Brian May of Queen was greatly overshadowed by Freddie Mercury's stage presence, yet his guitar echoes through the group's big hits.  He plays on a guitar that he designed himself and made with his father's help.

Joe Perry of Aerosmith has been upstaged by its histrionic frontman, but he is considered one of the best rock guitarists.

Peter Frampton famously asked "Do you feel like we do" through his specially outfitted Gibson Les Paul guitar.  In 1980 the guitar was lost in a plane crash and looters had scavenged it and then sold it.  Frampton thought it had been destroyed, but it was returned to him in 2012, over 30 years lager.

Stevie Ray Vaughan
with "Number One"
Stevie Ray Vaughan ramped up the improv and riffs of the blues genre, reigniting interest in the blues. He died in 1990 in a helicopter crash, and his brother Jimmie continues the Vaughan family guitar tradition.  His "Number One" Fender Stratocaster was his main guitar (his others were also Stratocasters) and took quite a beating over his career.  It spawned a signature "SRV" model by the company.

David Gilmour was guitarist for Pink Floyd during its heyday on albums such as Dark Side of the Moon and The Wall.

Slash of Guns n' Roses created some iconic guitar solos before leaving the band to start his solo career.

Mark Knopfler of Dire Straits is also a soloist and composer of film scores.

Ritchie Blackmore
playing a
Fender Stratocaster
Ritchie Blackmore of Deep Purple, famous for the riffs of the group's greatest hit, "Smoke on the Water"

Eddie Van Halen of Van Halen made his name with fast-paced songs such as "Hot for Teacher."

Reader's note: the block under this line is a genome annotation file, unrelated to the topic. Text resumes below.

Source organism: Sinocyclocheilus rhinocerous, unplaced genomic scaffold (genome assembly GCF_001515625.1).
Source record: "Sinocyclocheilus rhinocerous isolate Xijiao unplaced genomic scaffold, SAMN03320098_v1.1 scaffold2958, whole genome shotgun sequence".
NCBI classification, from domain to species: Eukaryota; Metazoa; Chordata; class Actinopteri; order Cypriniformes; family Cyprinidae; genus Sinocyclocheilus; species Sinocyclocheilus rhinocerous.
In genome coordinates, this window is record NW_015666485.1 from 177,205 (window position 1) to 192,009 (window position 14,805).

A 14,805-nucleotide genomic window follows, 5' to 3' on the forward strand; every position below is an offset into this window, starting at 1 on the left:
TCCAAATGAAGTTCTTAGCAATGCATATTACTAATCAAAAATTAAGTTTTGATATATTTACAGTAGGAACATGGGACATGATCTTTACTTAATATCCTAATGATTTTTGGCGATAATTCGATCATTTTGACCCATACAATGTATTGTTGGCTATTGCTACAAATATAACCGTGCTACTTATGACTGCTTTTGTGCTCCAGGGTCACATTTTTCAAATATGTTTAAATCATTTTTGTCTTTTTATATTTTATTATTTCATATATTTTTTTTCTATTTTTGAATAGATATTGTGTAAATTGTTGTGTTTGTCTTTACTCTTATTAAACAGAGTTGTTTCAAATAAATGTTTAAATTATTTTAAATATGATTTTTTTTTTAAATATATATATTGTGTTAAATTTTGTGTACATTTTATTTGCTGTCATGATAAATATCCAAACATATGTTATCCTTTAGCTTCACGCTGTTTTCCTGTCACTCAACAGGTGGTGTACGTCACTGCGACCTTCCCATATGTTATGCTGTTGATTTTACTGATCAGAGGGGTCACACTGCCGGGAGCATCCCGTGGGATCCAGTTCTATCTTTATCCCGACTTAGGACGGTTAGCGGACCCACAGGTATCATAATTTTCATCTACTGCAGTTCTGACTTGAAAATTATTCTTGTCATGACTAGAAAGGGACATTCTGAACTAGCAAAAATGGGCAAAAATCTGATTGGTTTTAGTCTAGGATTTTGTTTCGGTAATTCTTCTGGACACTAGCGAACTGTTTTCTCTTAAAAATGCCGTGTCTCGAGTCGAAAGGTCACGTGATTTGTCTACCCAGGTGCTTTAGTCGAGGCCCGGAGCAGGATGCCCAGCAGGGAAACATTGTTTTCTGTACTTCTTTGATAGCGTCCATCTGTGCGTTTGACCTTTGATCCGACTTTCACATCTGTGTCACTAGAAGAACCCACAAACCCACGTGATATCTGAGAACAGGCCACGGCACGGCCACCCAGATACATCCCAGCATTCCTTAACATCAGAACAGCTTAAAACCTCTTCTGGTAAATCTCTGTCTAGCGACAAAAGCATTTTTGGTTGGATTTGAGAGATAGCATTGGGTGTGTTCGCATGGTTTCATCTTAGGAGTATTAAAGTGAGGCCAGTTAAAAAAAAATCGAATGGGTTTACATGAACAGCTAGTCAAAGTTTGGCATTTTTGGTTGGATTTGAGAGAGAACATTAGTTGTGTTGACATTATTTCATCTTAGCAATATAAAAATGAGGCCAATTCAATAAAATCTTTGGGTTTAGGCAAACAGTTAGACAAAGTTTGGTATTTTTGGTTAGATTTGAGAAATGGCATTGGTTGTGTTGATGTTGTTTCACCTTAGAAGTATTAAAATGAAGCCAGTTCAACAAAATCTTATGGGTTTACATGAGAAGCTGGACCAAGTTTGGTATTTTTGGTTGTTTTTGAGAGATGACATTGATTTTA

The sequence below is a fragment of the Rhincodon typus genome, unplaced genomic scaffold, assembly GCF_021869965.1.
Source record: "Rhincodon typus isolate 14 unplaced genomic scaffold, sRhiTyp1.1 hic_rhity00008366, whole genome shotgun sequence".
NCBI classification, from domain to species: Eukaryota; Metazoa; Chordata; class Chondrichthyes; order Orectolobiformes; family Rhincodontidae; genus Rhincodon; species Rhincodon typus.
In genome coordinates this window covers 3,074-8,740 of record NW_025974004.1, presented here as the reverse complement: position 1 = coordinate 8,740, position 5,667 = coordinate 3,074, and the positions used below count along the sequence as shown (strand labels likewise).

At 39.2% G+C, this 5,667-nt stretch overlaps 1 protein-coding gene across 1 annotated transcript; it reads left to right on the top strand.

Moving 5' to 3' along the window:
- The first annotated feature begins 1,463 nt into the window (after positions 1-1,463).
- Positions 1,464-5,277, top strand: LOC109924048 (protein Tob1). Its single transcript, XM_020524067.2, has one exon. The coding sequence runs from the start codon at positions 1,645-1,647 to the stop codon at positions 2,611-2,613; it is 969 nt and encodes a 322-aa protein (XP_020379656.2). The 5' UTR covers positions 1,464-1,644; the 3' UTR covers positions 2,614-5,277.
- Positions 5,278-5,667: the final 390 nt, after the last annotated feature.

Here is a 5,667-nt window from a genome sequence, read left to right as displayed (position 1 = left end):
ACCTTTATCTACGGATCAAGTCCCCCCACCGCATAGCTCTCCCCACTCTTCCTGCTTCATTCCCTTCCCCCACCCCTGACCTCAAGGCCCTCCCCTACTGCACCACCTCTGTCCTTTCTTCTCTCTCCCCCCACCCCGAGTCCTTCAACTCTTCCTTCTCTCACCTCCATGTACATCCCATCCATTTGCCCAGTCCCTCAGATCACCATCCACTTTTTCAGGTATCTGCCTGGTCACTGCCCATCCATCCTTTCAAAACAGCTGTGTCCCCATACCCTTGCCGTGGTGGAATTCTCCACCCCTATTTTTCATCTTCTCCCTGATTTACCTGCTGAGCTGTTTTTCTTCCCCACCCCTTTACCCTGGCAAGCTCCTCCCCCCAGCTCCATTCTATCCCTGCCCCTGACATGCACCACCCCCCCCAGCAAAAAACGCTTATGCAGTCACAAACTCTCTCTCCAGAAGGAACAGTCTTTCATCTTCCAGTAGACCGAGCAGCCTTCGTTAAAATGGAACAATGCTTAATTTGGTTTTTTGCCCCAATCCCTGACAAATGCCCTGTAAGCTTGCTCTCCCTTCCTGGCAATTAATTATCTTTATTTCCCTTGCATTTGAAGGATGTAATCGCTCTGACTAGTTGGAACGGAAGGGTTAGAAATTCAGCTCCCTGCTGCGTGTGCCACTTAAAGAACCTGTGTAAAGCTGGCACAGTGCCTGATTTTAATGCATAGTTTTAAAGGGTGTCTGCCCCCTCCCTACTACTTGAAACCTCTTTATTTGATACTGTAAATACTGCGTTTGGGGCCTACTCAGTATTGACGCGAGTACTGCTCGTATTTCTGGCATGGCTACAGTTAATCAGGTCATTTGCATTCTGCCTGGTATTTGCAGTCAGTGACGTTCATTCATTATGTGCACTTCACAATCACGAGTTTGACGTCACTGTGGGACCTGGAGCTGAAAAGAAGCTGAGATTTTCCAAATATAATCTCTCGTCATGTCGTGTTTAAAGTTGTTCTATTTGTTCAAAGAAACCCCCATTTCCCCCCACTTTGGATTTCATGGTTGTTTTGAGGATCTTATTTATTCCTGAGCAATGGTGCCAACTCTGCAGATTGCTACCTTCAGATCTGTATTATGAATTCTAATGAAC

Tony Iommi of Black Sabbath lowered the pitch of his guitar strings to relieve the pain of an old industrial injury to his fingers.  The resulting sound helped define heavy metal for the next generation and beyond.

Angus Young's duck walk
Angus Young of AC/DC plays Gibson guitars while strutting about the stage using his hero Chuck Berry's moves.

Dave Mustaine is both singer and lead guitarist for the group Megadeth.

Randy Rhoads (with Ozzy Osbourne)

Steve Vai played with Frank Zappa's band before going solo, though he is also well known for his collaborations with other rockers and eventually joined Whitesnake.

Dickie Betts of The Allman Brothers Band took over the lead guitar role after the death of Duane Allman.  His guitar instrumental, "Jessica," is a staple of classic rock radio.

Dimebag Darrell, of Pantera, created a darker, edgier guitar tone that would define the heavy metal sound for a generation or more.

John Petrucci of Dream Theater "shreds" his guitar in virtuosic speed.  He has also become a teacher, and has made instructional videos.

John Frusciante, was guitarist of the Red Hot Chili Peppers before going solo.

Wednesday, November 13, 2013

The Rock Ballad in the 1970s

Rock started as a fast-paced dance music in the 1950s but performers quickly learned they needed to breathe a little air into their sets with slower songs. Some hard-rocking artists' ballads became their biggest hits, in fact. The late 1960s and early 1970s seemed to be the peak time for the rock ballad.  The 1970s ushered in the power ballad with the most famous slow-paced song, Led Zeppelin's 1971 hit, Stairway to Heaven. Over the decade each artist brought his own voice and emotion to the genre:
The tradition carried into the 1980s and 1990s with such hits as: